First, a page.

I knew what “Zoo Station” was going to be like because I had seen it so many times, it was almost familiar, the first number had been in countless tv broadcasts. I even knew small details, like that last song before the band came out was going to be “Television, the Drug of a Nation” by the Disposable Heroes of Hiphopiacy (just like I’d known that John Lennon’s version of “Stand By Me” was the last song before the band came out on Joshua Tree). But nothing was going to prepare me for being there, and even being so far away from the stage – I didn’t! Do! Stadium! Shows!- it was overwhelming, even from where I was. I was glad I wasn’t closer because it would have swallowed me whole if I had. I held my breath through “Zoo Station” and “The Fly” because I was in shock. I was physically, mentally, emotionally unprepared for the spectacle, the power of the music live, the energy generated in such a large space. For London greeting U2 at Wembley fucking Stadium.
And then the trabants went up and the lights flashed on and “Even Better Than the Real Thing” roared out of the speakers and into the center of my chest and it was like I had just woken up, like I had been frozen and had thawed out, that moment in the WIzard of Oz where everything goes from black and white to color. It was so big, so bright, so all-encompassing. It’s going to seem stupid when I tell you that that was the moment that I realized that I was moving back to America, that I had been heading in the wrong direction, that I thought I was doing the right thing with my life but that I had been doing anything but. Even at the time I said something to myself about being so cliche as to having a catharsis at a stadium rock show but there was something about the loop being closed, the circuits being opened, seeing this record live. It was the size, it was the sound, it was the power, it was something shaking you upside down until you came back to your senses.
I laid awake in bed that night staring at the ceiling and not believing I was going to do it again the next night.
There was a problem with my tickets the second night. They were legit, but they had been given to someone else more important than me, so a security guard took me to the production office to find another place to sit. Apparently I was the only person who didn’t walk in there ready for a fight – to be fair, would you want to find out there was a problem with your U2 ticket? – but I was just so happy to be there, to be able to be part of the circus one more time that as long as I had a ticket, I would be okay, which is what I told them. That’s when they noticed the accent, and asked me if I’d come just to see the show, and I said yes, and before I knew it I found myself on the same side of the stadium (Adam’s side, stage left) and a much much lower row. This was still Wembley, so I was still miles away, but after the previous night, I knew it wasn’t going to matter.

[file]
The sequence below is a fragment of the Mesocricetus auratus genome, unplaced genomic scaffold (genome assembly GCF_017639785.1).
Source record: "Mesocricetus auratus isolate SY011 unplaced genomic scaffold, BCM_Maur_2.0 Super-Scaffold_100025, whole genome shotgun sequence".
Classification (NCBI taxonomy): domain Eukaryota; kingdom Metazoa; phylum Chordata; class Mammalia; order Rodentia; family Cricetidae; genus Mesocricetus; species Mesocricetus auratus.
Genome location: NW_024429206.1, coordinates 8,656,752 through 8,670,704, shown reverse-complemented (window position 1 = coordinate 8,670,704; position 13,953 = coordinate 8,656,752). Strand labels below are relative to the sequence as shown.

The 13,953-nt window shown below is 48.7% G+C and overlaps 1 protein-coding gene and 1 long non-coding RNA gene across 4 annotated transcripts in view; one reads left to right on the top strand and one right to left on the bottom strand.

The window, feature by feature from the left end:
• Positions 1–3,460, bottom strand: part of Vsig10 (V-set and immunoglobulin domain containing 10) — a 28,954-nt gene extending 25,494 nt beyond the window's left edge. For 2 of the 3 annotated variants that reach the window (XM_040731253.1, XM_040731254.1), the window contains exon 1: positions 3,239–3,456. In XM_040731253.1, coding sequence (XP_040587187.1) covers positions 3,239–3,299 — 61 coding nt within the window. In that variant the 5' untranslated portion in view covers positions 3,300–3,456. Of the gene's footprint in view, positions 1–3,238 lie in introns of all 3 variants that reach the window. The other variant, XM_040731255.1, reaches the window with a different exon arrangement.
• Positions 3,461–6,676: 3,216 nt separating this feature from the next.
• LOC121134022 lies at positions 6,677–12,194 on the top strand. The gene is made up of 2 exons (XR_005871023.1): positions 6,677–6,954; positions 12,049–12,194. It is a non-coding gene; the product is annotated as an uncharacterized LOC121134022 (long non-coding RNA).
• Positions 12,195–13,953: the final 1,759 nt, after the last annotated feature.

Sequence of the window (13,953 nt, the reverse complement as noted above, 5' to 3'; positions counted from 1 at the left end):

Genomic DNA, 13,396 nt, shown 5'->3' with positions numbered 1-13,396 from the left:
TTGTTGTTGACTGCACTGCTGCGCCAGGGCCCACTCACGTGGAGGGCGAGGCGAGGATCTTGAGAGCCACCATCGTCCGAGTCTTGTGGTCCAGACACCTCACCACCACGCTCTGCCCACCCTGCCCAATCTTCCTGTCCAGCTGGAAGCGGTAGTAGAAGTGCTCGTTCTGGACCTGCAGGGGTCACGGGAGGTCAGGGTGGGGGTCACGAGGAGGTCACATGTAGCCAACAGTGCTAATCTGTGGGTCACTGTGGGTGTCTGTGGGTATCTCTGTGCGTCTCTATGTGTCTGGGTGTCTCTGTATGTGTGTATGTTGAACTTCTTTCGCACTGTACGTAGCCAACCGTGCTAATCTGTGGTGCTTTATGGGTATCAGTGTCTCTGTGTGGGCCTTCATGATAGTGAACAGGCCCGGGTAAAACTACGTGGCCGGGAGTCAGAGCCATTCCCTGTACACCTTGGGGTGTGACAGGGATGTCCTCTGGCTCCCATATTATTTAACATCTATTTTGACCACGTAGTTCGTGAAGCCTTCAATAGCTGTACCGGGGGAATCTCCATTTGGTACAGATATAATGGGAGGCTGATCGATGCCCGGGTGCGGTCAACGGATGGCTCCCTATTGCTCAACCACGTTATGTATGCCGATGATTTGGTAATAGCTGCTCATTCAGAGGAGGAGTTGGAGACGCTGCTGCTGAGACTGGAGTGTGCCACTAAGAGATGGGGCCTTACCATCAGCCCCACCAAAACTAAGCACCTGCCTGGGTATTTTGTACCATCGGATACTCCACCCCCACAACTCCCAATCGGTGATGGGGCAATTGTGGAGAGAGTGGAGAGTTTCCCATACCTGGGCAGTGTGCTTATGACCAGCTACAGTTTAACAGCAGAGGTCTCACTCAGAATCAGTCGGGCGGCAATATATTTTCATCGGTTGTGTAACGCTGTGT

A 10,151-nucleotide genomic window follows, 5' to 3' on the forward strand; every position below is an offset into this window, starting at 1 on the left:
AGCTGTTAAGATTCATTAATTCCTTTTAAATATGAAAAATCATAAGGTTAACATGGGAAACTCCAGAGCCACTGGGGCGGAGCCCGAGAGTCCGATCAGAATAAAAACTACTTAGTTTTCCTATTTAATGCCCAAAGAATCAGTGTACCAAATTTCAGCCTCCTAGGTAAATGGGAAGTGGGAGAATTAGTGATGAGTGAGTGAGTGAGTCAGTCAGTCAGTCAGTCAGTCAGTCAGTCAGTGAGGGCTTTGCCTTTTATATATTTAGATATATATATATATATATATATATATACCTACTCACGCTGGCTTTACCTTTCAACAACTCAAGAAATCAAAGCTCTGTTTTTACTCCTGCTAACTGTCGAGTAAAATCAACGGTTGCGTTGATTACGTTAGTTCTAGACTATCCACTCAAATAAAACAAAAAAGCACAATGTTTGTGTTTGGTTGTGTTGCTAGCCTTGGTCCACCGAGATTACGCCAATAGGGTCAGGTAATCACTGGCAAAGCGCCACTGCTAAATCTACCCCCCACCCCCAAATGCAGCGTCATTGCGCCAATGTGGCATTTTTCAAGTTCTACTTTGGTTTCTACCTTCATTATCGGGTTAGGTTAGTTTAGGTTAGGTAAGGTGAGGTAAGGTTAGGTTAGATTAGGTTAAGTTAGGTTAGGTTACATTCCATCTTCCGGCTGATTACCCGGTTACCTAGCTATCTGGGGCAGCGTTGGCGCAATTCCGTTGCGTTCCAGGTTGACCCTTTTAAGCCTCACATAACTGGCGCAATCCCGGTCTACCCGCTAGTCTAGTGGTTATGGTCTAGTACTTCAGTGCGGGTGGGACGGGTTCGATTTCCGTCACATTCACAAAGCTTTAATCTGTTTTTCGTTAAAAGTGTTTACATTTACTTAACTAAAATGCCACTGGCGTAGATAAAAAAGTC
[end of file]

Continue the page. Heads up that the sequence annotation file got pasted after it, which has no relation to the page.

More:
I got to my seat and noticed the entire row behind me were wearing MacPhisto horns. No sooner did I sit down than I felt someone tapping me on the shoulder and proffering a set of horns.
“What’s this?” I said.
“You have to get into the spirit of things,” he said.
“Don’t worry, I’m in the spirit of things.”
“I brought enough for everyone,” he said, “But you have to wear them.”
I put them on my head immediately.
“Now, that’s the spirit!” he said, standing up and waving at the people behind him who were not wearing devil horns. “Look, the girl from America put them on.”
This was the best possible section of people to be with for this show, people who stood up and danced and sang and shouted all night long. Tonight was participatory, yelling comments at Bono as though he could hear them, my new friend imitating every single one of Bono’s moves onstage with gusto (especially the crotch-in-camera ones, to much hilarity). You haven’t quite lived until you’re imitating belly dancing moves during “Mysterious Ways” with a motley group of kids from the London suburbs, all wearing devil horns. Everyone knew all the lines because they had been watching and listening and paying attention for the past year or so: “You didn’t come here to watch TV, now have ya??” we yelled with Bono as though we had heard it every night of our life.
In a way, of course, we had.
When the show was over, I walked out of Wembley with my new friends, several of them insisting on getting me back to the tube station even though I kept telling them I knew where I was going just fine. I didn’t realize I was still wearing my MacPhisto horns until I got off at my stop and walked into the off license to buy a drink. The elderly shop clerk looked up at me, saw the horns, did a double-take and I caught my reflection in the window just as a big smile broke across his face.
He said, “So, who did Bono ring up tonight, then?”
I wish I knew what happened to those devil horns.
(For the record: the first night was — I believe — the Archbishop of Canterbury, and Bono and the crowd sang “I Just Called To Say I Love You” and the second night was the coach of a football team whose name I have long since forgotten, but understood enough about UK sport to get why we were singing “You’ll Never Walk Alone.” I am hoping a kind commenter will fill in that gap.)